The following is a guest contributed post from Taylor Malanik, an Account Manager for GlassView.
We’re all subjected to a barrage of mobile ads on a daily basis, but how many do we remember?
Odds are, very few and marketers know this. A recent eMarketer survey found that marketers deemed “developing compelling creative” the No. 1 challenge when delivering effective mobile video.
The strain shows. Too many times, mobile ads are either annoying, mobile ads are ignored, or the ad targeting runs the risk of making ads seem creepy rather than beneficial.
This is a failure of creative thinking, not technology. Here are three ways to be creative:
Know the social media platform An ad could be one of the best creative and copy out there on social media, but having no knowledge of how to strategically post content on Facebook, Twitter, or Instagram can butcher a creative campaign. Social media, for advertisers, is an easy method to jump on. All three platforms are shareable, but possess different content delivery themes. Facebook advertising should display images with informative and helpful copy. Twitter is where the fun is. In social media advertising, Twitter is rarely the leading dog in a campaign. With Twitter, it serves almost as an added value, where the brand can display its persona. Famous Twitter accounts such as Wendy’s, Waffle House, and Taco Bell show their humorous sides while comically interacting with customers. While on Instagram, pictures become art. No matter the platform, the same overarching message can be conveyed. However, during any social media campaign, it is critical to customize the copy of the ad to fit the social media platform posting themes. Without this knowledge, the most creative campaign can fail.
Make ads that don’t look like ads. Ads performing best on mobile are social media posts containing shareable content. Shareable content must be relevant to a target audience. Interest in camping could be displayed by liking an Instagram post of a friend’s tent. The best approach for an advertiser is to use the data about the target audience’s camping preference, then personalize a message. Later, on the consumer’s Instagram feed, an ad for a camping company appears. The advertiser had used that very data collected to advertise a tent. Remembering the themes of Instagram – artist, flashy – the tent in the Instagram ad has beautiful starlit skyline catching your eye. Keep advertising interesting.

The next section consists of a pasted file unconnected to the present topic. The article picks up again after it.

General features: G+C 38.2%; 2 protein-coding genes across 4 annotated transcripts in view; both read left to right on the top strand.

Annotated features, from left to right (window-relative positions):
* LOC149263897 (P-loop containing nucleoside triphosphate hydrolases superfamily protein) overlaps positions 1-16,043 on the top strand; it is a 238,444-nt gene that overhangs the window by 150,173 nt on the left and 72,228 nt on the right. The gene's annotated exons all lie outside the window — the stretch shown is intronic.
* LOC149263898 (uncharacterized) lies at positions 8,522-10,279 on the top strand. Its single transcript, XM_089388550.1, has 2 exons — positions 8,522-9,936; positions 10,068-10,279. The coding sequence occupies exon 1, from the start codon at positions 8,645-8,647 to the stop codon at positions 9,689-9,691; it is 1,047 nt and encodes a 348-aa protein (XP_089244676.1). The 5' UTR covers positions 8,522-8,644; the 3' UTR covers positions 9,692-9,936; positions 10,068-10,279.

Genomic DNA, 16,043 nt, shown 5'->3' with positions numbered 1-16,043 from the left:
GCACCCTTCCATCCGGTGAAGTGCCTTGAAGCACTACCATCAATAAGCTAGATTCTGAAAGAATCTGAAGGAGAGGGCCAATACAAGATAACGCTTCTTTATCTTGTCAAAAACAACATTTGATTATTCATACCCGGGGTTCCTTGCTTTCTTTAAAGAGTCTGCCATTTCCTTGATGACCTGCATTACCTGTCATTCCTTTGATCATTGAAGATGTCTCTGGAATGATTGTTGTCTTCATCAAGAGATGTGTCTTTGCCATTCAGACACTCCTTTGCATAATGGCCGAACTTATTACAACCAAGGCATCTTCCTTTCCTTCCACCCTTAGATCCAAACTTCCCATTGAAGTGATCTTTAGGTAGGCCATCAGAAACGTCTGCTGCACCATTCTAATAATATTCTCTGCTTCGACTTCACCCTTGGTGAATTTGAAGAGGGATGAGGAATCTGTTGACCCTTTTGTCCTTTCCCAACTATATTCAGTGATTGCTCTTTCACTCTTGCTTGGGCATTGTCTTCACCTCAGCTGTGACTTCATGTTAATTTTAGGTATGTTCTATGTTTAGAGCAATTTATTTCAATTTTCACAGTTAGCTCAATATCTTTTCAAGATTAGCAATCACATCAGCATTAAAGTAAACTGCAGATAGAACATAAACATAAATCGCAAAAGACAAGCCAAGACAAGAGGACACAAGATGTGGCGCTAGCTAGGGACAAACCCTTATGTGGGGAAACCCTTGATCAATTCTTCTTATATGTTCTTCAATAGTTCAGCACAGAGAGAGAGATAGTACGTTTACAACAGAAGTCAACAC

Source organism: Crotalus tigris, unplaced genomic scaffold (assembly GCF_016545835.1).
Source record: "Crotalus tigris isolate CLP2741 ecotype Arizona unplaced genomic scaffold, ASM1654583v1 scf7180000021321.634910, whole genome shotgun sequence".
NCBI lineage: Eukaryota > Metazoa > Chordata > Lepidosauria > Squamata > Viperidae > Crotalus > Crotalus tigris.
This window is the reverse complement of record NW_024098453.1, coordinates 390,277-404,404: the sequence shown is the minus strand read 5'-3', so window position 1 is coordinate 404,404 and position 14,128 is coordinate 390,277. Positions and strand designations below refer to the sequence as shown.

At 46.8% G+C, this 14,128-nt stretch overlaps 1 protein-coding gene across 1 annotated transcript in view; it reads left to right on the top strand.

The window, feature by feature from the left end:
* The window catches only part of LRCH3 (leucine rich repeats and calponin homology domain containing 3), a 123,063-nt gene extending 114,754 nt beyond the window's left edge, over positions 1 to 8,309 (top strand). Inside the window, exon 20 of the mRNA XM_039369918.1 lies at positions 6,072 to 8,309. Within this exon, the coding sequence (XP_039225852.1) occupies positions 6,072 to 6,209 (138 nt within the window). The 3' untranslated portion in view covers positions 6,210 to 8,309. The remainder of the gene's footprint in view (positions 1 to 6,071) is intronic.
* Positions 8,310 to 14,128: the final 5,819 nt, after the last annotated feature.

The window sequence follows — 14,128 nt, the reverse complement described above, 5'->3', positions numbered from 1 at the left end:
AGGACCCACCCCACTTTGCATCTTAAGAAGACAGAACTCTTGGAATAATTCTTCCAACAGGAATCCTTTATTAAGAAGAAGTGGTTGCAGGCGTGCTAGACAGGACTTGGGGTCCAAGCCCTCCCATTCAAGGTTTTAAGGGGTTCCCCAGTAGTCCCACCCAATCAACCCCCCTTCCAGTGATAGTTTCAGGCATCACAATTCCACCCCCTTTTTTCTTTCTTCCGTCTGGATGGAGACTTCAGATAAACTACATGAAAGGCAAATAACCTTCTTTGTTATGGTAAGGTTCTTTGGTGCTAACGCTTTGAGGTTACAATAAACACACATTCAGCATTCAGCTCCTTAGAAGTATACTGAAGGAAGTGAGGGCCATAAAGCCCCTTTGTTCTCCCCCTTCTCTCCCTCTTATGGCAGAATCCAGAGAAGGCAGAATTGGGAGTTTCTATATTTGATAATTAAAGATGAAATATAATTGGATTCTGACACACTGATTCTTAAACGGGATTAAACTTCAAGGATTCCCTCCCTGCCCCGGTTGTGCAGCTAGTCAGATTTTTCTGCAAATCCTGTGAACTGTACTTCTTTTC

Tell a story. What is most important is how a product fits into your life. As David Howell, former creative director of various fortune 100 brands would say, “What are we really selling?” Sure, the brand is selling a tent. Some say we are being sold shelter, protection, and a night of camping. In order to stay creative and not get lost in the mix of mobile advertising, ask yourself this question, “what is this tent really selling?” The tent is really selling escape. For Instagram, the caption or copy to match the tent under the starlit sky could say: “the only lights I need.” Followed by the campaign tagline, in this case, hashtag to tie it all together. The tent becomes a story. While for Facebook you could include the same phase: only lights I need. Followed by information about an upcoming sale. Here we convey the same message about a tent but stick to the posting themes: Instagram is artistic and minimal while Facebook is informative.
Mobile advertising is new, but advertising is not. The same concepts found in classic advertising can now be used on mobile platforms: know your audience, know your medium, make it compelling. Many agencies excel of getting creative on mobile, while some campaigns fail miserably by making the advertisement too much of an ad.